Location: Georgia native in McKinney, TX
7,392 posts, read 10,070,264 times
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Quote:
Originally Posted by DeaconJ View Post
Reading Comprehension..."reads carefully for understanding the text".

Atlanta suburbs don't extend 100 miles out...I didn't say that. What I said was - "Metro Atlanta is plus-or-minus 100 miles across", and I even listed the furthest suburbs in each direction. Atlanta doesn't "get rural" until you're out of Atlanta...again, this is simply a matter of having an understanding of the terminology URBAN, SUBURBAN, RURAL.
I grew up in Meriwether County, GA (location of Manchester). It was added to the Atlanta metro area sometime in this last decade for who knows what reason. It is about as rural as you can get.

I know commuting to work patterns are one of the criteria. With the lack of employment opportunities in Meriwether, a number would commute into Coweta county for employment. As Coweta is part of the Atlanta MSA, that is the only reason I would see where they came up with that reasoning.

I know far more people in Meriwether that commute to LaGrange and would imagine that most commuters in Manchester, at the furthest southern end of the county would be going to Columbus which is only 39 miles away.

You can hold fast to a statistcal abstraction, but Meriwether is by no means anything close to being suburban. By this MSA classification alone could it even be considered exurban.
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Old 03-04-2009, 02:17 AM
 
Location: 602/520
2,441 posts, read 6,121,162 times
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Buckeye to Phoenix (from west to downtown) - 37 miles
Anthem to Phoenix (from north to downtown) - 31 miles
Gold Camp to Phoenix (from east to downtown) - 37 miles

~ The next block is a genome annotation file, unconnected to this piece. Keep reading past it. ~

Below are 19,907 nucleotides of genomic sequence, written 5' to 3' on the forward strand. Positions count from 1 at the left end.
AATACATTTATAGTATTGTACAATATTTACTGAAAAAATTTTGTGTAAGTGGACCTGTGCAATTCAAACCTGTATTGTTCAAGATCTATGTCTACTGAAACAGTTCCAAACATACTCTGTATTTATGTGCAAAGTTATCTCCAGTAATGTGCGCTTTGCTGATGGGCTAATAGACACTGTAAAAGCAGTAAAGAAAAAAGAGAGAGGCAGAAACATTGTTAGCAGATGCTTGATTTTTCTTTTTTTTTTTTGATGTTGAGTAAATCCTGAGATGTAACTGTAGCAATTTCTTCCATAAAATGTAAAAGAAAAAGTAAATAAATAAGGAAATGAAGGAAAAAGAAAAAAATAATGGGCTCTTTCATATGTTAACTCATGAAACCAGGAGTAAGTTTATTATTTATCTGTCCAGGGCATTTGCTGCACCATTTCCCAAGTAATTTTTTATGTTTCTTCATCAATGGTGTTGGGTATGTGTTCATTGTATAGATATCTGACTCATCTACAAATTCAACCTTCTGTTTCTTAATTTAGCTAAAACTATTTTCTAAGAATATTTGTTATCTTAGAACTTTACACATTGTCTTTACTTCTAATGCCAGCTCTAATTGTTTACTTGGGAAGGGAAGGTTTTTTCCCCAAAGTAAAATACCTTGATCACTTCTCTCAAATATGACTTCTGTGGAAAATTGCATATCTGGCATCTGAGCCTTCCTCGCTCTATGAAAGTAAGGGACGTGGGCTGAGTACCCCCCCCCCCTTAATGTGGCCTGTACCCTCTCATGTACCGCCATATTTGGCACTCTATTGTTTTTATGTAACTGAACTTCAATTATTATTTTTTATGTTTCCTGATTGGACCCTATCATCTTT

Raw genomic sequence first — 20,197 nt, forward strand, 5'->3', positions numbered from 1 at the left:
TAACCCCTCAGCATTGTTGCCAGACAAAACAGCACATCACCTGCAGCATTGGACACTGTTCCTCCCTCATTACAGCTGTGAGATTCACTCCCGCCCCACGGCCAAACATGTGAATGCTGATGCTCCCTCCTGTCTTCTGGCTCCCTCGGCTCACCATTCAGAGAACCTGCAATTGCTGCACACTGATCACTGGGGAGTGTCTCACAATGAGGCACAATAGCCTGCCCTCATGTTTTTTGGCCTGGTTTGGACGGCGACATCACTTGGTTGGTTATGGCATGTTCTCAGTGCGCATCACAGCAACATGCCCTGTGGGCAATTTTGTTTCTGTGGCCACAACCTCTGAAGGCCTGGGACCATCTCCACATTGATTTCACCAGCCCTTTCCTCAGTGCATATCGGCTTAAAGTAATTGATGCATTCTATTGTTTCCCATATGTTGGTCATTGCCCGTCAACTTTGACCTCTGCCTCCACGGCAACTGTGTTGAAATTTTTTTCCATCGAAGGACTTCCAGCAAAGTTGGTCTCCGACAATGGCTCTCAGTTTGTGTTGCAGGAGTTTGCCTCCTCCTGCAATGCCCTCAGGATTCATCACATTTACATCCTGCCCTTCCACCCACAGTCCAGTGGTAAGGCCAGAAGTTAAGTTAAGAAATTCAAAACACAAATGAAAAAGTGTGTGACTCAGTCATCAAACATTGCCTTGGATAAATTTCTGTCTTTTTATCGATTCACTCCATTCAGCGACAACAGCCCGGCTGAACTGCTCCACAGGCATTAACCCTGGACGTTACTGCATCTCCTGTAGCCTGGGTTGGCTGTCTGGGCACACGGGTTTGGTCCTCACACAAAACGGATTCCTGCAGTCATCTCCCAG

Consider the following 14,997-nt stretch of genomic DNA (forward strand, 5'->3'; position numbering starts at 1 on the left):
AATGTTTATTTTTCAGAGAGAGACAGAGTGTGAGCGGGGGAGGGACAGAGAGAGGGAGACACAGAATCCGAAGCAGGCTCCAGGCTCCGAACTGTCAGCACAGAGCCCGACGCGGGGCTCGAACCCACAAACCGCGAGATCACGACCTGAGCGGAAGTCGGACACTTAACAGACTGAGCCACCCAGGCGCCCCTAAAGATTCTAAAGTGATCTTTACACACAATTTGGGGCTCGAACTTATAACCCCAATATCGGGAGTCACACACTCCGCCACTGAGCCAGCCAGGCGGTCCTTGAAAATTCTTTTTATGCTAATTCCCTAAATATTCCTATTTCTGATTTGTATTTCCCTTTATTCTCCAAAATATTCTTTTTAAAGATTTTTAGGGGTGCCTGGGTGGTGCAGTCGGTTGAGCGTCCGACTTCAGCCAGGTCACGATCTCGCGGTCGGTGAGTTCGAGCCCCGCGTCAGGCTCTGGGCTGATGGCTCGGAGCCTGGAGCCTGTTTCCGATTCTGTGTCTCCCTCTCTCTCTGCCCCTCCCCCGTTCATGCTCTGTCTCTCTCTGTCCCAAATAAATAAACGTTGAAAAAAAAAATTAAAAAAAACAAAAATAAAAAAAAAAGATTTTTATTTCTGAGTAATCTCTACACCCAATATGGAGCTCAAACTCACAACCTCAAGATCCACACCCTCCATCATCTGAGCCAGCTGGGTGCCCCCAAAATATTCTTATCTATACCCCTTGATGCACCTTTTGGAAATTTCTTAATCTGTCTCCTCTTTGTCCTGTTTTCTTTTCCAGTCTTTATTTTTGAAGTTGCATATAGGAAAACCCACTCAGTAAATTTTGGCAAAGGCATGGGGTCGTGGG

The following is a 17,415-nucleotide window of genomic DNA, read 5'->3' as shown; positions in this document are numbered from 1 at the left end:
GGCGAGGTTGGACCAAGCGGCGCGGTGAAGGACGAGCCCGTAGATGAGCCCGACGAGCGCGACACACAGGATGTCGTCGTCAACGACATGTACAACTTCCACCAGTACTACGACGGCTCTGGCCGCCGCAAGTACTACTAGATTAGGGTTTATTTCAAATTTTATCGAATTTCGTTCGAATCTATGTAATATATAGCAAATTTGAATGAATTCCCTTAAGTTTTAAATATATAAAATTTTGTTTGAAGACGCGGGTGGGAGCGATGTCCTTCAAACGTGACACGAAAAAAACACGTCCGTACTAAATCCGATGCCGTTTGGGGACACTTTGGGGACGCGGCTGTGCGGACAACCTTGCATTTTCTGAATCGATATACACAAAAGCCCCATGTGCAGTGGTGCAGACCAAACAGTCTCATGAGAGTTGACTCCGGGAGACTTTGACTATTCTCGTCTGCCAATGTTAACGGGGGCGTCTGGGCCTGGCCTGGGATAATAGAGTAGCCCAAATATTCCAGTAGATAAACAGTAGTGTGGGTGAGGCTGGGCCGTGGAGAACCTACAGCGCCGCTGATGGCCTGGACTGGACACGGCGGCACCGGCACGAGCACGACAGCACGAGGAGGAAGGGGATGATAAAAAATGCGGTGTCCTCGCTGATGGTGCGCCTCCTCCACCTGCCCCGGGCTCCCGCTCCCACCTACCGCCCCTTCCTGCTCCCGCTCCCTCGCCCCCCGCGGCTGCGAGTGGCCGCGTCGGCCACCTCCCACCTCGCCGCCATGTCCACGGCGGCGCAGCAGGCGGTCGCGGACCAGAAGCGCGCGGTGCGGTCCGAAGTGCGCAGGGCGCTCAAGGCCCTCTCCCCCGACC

Maricopa to Phoenix (from south to downtown) -27 miles

So all in all, the Phoenix metro extends for about 74 miles from the west to the east, 58 miles from the north to the south. 74 x 58 = 4292 square miles.

In Tucson:

The "suburbs" spread about 10 miles to the west of downtown (primarily to the southeast), 29 miles to due south of downtown (with some gaps), about 20 miles to the southeast of Tucson, and about 24 miles due north to Catalina (with no interruptions). So at its longest and widest points, Tucson stretches about 30 miles west to east and 53 miles north to south. 53 x 30 = 1590 square miles.
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Old 03-04-2009, 05:44 AM
 
Location: Concrete jungle where dreams are made of.
8,900 posts, read 13,238,552 times
Reputation: 1819
Quote:
Originally Posted by bellafinzi View Post
Like ckhthankgod said, Cortland is not a suburb of Syracuse. Cortland is south of Syracuse. There are no large suburban areas south of Syracuse. The suburbs are all to the north, east or west of the city.

Syracuse's suburbs extend roughly 9 or 10 miles to the west, 10 or 11 miles to the north, and 9 or 10 miles to the east.

I thought so. It gets rural pretty fast outside of Syracuse.